Sadly, no. Thor’s plea to rally all gods to help him was rejected by Zeus because Zeus is a stereotypical pompous god who rather have orgies than to do serious god things. So they got in a tussle, with Thor actually murdering Zeus with his own lightning. Also, Thor gets Zeus’ lightning bolt weapon, which will help him out.
Because it’s being used as a way to open a Bifrost road to lead the party to the Shadow Realm and to the god planet. Earlier in New Asgard, Thor tried to teleport his way to the Shadow Realm using the Stormbreaker’s Bifrost abilities, but it’s unstable. So he used it as a navigator and is attached to a New Asgard tour boat, with the noisy space goats as its backup steeds.
The trio decide to press on and use Zeus’ lightning bolt as a new weapon to deal with Gorr. Before the fated Shadow Realm battle, Thor and Jane had a moment and kissed with the latter telling him about the cancer.
Valkyrie and Korg have a karaoke session, with Valkyrie telling Korg about her past failed lesbian relationships.
Honestly, your guess is as good as ours. From what we’ve seen, there is a bit of sexual tension and possible gay vibes between Valkyrie and Jane when they talk, and Valkyrie did kiss the hand of one of Zeus’ whores, implying that she really wants to see if her carpet matches her drapes. It’s pretty tame if we’re being honest.
Speaking of lifestyle choices, it turns out that Korg is gay. Seems like his race is all male and they procreate by holding hands near a lava pit and magically spawn a baby rock being. Magic!
Hell no. After entering the greyscaled Shadow Realm (it’s a damn cool effect, by the by), the trio finds out that…
Gorr actually wanted the Stormbreaker to help him cross to the realm of Eternity, so that he can get his wish granted: to kill all gods. So after a major story fight, Valkyrie is critically injured and the team is overwhelmed by shadow creatures. They run off but not without Gorr stealing Stormbreaker at the last minute.
Yes, that Eternity.
Eternity makes its appearance in the MCU, sans the face and more of the silhouette with the cool cosmic effect. In the MCU, they are a being that can grant wishes assuming its visitors know how to get to them. Gorr’s main idea is to use Stormbreaker’s Bifrost powers to head there and get his god-killing wish sorted.
Thor will have to head off alone with Zeus’ weapon, which somehow has the ability to use Bifrost teleportation well. Jane wants to tag along, but Thor insists and begs she stays because Mjolnir is killing her real body every time she uses it. Of course, it’s her choice.
So off Thor goes. He heads to the gateway of the Hall of Eternity, manages to rescue the children, and fights off Gorr and his shadow creatures. We should mention that Thor temporarily gives the kids lighting powers to combat the shadow creatures, resulting in a pretty hilarious fight of the children winning against the monsters they were afraid of, to the second half of the Guns N’ Roses hit song “November Rain”. It’s epic stuff.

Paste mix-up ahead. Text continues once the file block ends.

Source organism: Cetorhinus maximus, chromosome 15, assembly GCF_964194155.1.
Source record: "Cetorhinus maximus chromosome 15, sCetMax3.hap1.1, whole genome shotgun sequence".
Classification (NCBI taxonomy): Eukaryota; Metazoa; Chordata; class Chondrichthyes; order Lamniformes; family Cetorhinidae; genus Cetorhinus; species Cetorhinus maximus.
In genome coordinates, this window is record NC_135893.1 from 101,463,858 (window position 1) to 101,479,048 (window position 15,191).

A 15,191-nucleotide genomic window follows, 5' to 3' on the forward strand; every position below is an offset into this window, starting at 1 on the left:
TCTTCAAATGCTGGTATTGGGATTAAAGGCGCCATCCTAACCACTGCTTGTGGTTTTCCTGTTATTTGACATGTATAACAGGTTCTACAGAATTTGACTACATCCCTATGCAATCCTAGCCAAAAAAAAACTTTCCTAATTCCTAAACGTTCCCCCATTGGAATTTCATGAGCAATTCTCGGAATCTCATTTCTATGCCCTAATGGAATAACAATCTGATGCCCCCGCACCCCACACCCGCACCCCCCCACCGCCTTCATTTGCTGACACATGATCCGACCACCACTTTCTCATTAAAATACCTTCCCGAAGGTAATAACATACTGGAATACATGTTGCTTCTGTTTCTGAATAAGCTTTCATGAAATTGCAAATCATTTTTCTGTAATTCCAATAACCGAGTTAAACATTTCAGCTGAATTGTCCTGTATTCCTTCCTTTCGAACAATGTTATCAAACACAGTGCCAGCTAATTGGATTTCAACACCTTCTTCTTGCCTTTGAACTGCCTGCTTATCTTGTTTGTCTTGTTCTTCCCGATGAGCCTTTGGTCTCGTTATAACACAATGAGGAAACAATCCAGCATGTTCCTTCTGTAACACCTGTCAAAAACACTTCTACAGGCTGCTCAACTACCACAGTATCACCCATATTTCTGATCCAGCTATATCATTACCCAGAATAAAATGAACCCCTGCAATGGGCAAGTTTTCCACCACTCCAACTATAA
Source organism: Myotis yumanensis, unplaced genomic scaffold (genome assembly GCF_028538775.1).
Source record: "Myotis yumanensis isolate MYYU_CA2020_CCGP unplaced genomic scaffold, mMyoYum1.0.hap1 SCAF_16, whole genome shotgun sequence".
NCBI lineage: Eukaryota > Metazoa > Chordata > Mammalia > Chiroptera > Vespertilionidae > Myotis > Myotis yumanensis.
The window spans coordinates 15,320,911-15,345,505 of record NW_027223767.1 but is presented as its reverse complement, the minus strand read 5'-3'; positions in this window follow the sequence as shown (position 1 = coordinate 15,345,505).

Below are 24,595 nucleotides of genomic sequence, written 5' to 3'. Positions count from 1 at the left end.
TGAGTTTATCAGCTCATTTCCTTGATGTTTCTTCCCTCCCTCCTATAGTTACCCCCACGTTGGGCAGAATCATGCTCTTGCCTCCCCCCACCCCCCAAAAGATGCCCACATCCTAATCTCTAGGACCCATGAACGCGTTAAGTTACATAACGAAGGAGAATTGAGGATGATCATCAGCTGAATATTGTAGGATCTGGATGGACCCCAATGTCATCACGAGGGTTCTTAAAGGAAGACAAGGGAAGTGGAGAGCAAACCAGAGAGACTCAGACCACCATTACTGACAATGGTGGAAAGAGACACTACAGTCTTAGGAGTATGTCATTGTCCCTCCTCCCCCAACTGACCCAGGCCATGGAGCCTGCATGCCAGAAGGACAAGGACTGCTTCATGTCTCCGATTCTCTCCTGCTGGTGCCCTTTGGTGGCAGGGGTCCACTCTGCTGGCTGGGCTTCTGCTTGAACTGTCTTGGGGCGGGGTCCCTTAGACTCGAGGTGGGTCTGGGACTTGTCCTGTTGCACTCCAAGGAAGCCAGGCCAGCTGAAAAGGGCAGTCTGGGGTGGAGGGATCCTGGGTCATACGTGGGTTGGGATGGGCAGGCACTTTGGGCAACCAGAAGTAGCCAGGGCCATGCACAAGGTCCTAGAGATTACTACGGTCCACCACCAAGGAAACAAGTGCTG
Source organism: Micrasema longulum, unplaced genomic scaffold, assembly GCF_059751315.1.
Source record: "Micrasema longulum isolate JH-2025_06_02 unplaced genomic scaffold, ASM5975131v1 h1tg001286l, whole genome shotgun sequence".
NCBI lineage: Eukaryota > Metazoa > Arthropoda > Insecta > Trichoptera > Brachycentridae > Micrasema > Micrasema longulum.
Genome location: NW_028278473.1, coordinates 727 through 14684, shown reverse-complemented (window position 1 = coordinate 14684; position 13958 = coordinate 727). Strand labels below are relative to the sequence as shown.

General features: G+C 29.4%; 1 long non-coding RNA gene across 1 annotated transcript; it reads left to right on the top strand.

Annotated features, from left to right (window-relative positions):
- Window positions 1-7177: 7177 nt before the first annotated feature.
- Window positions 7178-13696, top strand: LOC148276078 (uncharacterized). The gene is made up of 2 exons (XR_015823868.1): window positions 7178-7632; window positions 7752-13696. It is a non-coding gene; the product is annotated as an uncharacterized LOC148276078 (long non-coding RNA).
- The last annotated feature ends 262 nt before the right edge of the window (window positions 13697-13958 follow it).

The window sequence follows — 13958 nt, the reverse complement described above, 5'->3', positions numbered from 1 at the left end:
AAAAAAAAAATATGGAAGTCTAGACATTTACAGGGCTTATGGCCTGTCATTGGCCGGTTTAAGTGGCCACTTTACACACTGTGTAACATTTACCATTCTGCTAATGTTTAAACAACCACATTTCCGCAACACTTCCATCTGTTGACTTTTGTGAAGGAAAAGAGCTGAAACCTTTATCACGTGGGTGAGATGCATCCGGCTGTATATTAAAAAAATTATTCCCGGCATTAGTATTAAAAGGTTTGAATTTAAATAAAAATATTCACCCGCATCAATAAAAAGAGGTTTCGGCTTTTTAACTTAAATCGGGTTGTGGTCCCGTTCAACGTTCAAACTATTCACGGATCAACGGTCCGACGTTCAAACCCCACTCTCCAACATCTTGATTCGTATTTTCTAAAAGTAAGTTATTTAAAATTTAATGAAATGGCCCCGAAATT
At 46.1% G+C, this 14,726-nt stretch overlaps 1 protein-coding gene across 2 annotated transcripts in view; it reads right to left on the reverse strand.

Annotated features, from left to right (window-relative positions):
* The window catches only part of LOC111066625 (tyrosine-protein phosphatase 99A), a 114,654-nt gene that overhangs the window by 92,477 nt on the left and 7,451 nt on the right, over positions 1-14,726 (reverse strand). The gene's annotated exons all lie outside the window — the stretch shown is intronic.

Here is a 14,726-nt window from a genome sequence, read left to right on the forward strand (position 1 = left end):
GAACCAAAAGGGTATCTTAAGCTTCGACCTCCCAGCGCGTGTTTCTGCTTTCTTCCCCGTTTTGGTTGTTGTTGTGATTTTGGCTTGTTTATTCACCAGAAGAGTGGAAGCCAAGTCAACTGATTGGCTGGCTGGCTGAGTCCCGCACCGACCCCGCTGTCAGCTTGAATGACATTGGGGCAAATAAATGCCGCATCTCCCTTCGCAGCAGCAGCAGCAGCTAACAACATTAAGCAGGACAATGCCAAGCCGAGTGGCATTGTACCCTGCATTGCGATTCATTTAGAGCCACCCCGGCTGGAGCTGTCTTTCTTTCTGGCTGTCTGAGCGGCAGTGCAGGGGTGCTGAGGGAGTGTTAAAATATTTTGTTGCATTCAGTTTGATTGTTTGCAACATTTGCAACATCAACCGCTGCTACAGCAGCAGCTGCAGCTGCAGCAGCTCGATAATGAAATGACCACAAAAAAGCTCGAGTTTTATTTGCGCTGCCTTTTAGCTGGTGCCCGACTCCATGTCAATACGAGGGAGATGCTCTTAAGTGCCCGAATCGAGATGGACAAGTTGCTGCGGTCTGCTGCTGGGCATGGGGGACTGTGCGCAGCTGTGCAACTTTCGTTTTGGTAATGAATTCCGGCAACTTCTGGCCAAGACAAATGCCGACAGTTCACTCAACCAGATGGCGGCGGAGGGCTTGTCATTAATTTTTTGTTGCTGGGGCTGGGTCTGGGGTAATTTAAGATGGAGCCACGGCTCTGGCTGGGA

Thor proceeds to fight Gorr, but he’s overpowered because of shadow powers and the Necrosword being powerful over time and stuff. In comes in Jane in Thor form, says the line “I’m Mighty Thor”, and the both of them whoop Gorr’s ass. They ended up in Eternity’s presence eventually, which is a white space of nothing where Eternity is chilling.
Technically, yeah. In an expected but logical twist, Gorr had a change of heart about his wish after hearing about Thor’s lament about staying with the ones he love. As Jane is close to death after using Mjolnir one last time, he chooses to be with her in her final moments, concluding the storyline arc that’s been peppered around for the past few Thor films. Gorr has flashbacks of being with his daughter in her last days, and decides to instead trade his cursed life so that his daughter can be reborn.
Jane ends up dying in the end, dissipating in gold spirit glitter. Thor makes a promise to Gorr to take care of his new Eternity-powered kid to showcase that not all gods are terrible assholes and self-serving dicks. Albeit he has to take care of a kid with some demon powers, but them’s the break if you’re trying to find a purpose in life: in Thor’s case, it’s being a loving dad in the end. Makes sense, given how he started off in the first Thor movie as an actual spoiled kid, who grows and matures to a person who now has his own family.
Love conquers all? As if the show’s title isn’t on-the-nose enough.
Have your movie title have a sort of double meaning to it. See, Love and Thunder isn’t just about Thor and Jane, it’s about Thor and his new Eternity-laced kid nicknamed Love.
Oh, and always add a clause before you hand out your lightning powers to children. And one good way to get your tourist sector booming in your new town is to have re-enactments of Thor’s classic adventures in stage play form using Matt Damon as Loki, the other Hemsworth brother as Thor, Sam Neill as Odin, and Melissa McCarthy as Hela.
Oh, you mean the mid-credits scene? Sure!
Zeus somehow is still alive even after taking a lightning bolt through a chest. He talks to someone who is off-screen about making people fear gods again. Camera cuts to his son Hercules who plans to do his dad’s bidding to wreak havoc, all decked out like he is in the Marvel comics.
Hercules is played by Ted Lasso actor Brett Goldstein. You have to see it to believe it.
The post-credits scene is basically Jane Foster arriving in Valhalla and is greeted by Heimdall (Idris Elba) who previously died in Avengers: Infinity War. I doubt she’ll be coming back to the film unless it’s a cameo role in future Thor movies.
Four. “Welcome to the Jungle”, “Paradise City”, “November Rain” second half, and “Sweet Child O’ Mine” for the credits.
Yeah, because the comic storyline is a lot darker and wouldn’t fit with what Taika Waititi was going for; it won’t be consistent with what the actually good third Thor movie has already laid out. Besides, the MCU is its own timeline that’s different from the comics.
If you’re basically wishing for Thor: Love and Thunder to fail at the box office just because it isn’t comics-accurate, please go outside sometime and touch grass. And eat a salad.